The world used 12 percent renewable energy in 2017, one percent more than its average of 11 percent in 2016, according to a report put together by Frankfurt School of Finance and Management and United Nations Environment Programme (UNEP). This amounts to 1.8 gigatonnes less carbon dioxide released into the atmosphere!
The report studied the global trend of investments in renewable sources of energy. Another conclusion it drew was that developing countries invest much more in renewable energy as compared to developed nations, the superpowers.
Total investment in 2017 was USD 280 billion. The developing countries first overtook the developed countries in 2015, but the gap has grown wider in the past two years. In 2017, the gap was of USD 74 billion, as developing countries invested a whopping USD 177 billion, while the developed contributed USD 103 billion.
Rationale for developing countries using renewable resources
The view that renewable resources are expensive and can be afforded by affluent countries only, has existed for a long time. It has, however, been proven wrong by third world economies for the past three years.
A fair share of developing countries are rich in natural resources like solar energy, wind energy, hydro energy, thermal energy and biomass. Investments in such resources are helpful in reducing the countries’ dependence on conventional resources of energy like coal and fossil fuels.
Hence, it turns out to be a cheaper investment and is also very often shielded by price fluctuations. Non-renewable energy resources have been privy to rapid change in prices and have cost countries and their citizens a lot.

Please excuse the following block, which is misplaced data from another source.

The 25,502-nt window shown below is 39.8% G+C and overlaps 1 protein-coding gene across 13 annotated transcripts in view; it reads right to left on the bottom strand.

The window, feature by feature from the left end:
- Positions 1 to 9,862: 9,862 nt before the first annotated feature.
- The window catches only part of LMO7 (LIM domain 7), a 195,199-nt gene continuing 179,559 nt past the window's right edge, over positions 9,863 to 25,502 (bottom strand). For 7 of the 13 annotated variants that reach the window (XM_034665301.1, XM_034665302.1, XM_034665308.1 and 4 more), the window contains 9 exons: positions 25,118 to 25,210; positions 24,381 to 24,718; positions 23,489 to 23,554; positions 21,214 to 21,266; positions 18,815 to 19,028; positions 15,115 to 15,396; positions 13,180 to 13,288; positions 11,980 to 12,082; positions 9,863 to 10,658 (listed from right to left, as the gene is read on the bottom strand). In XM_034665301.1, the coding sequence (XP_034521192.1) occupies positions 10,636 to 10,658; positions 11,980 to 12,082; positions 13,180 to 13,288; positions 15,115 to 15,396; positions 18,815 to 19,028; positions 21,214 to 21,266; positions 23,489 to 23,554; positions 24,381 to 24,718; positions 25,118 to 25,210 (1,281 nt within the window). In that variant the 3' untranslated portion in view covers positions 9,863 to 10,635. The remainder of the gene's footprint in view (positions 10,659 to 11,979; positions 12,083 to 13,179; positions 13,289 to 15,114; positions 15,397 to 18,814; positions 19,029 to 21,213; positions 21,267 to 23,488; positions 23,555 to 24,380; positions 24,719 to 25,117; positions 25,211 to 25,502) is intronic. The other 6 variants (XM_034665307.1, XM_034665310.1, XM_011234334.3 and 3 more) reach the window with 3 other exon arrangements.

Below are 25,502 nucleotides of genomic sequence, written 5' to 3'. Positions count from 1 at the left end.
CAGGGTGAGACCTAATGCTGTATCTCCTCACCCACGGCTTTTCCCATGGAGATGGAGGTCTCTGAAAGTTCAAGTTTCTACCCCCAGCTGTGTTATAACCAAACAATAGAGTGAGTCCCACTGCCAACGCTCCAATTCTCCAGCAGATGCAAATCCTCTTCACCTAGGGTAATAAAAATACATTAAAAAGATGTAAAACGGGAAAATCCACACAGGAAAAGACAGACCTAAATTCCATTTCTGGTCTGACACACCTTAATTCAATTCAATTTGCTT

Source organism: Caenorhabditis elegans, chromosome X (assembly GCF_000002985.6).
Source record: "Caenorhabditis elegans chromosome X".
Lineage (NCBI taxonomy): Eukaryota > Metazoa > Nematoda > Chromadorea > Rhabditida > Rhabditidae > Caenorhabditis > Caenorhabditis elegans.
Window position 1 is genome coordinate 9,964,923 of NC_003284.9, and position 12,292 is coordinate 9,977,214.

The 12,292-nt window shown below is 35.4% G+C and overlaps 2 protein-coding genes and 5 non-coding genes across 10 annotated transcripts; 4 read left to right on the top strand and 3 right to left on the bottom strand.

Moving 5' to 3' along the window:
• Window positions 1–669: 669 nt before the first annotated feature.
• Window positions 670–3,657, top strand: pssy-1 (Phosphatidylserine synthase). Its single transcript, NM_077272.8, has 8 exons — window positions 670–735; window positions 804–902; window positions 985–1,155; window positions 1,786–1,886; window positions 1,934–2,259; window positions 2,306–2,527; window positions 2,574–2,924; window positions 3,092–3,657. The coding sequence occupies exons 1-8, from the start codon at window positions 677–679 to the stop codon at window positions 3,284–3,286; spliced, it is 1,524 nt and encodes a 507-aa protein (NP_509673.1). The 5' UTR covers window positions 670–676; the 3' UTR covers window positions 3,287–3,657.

Countries like India, China and Brazil aim to use only renewable resources in their operations in the coming years. Electric vehicles, use of hydro-electric power and use of solar energy in key functions of major cities are few of the many ways developing countries are choosing to harness natural resources.
To take a few examples, China is already moving with unbelievable pace in the sale of its electric cars. Nearly one out of every 50 vehicles in China in 2017 was electric, and one in every 20 trucks and buses.
India’s push for electric vehicles has been consistent through the past five years. Recently, the government has set a target of increasing the sales of electric vehicles by four percent of the usual new car purchases.
Many Indian cities use solar power to operate traffic lights, street lights and government offices and railway stations. Many states in India have dedicated departments for better use of solar power.
Brazil has been in the game for a long time. It has focused on developing alternative methods to oil for energy, mainly sugarcane ethanol. In 2009, over 80 percent of its electricity was domestically produced.
In recent years, there has been growing concern surrounding global warming and climate change. This is why countries began to tap the unconventional and natural resources.
The first African country to use geothermal power was Kenya, and it still leads the world in a number of solar power systems installed per capita. At least 90 percent of Costa Rica’s energy is from renewable sources.
Why are developed countries lagging behind?
Despite having the means, it is found that the developed countries are held back from investing in natural resources of energy due to political and social restraints. Europe, the UK and the US have seen a significant decrease in their usage of renewable energy.
According to a report by independent.co.uk, United Kingdom’s political decisions are holding back growth of the renewable energy industry. The report also says more expensive technologies are being supported and sources such as solar energy are not being given access to the market.
US President Donald Trump made loud observations that climate change is not real and pulled out of the Paris accord, an international agreement to fight global warming. This gave a negative direction to US investment in renewable energy and the citizens’ attitude towards it.
Having access to conventional, more expensive means of energy gives the developed countries an edge over the third world nations. With renewable energy coming into the picture, developing countries are becoming less dependent on the big economies. This may be another reason why the entry of renewable energy sources is being blocked by the superpowers.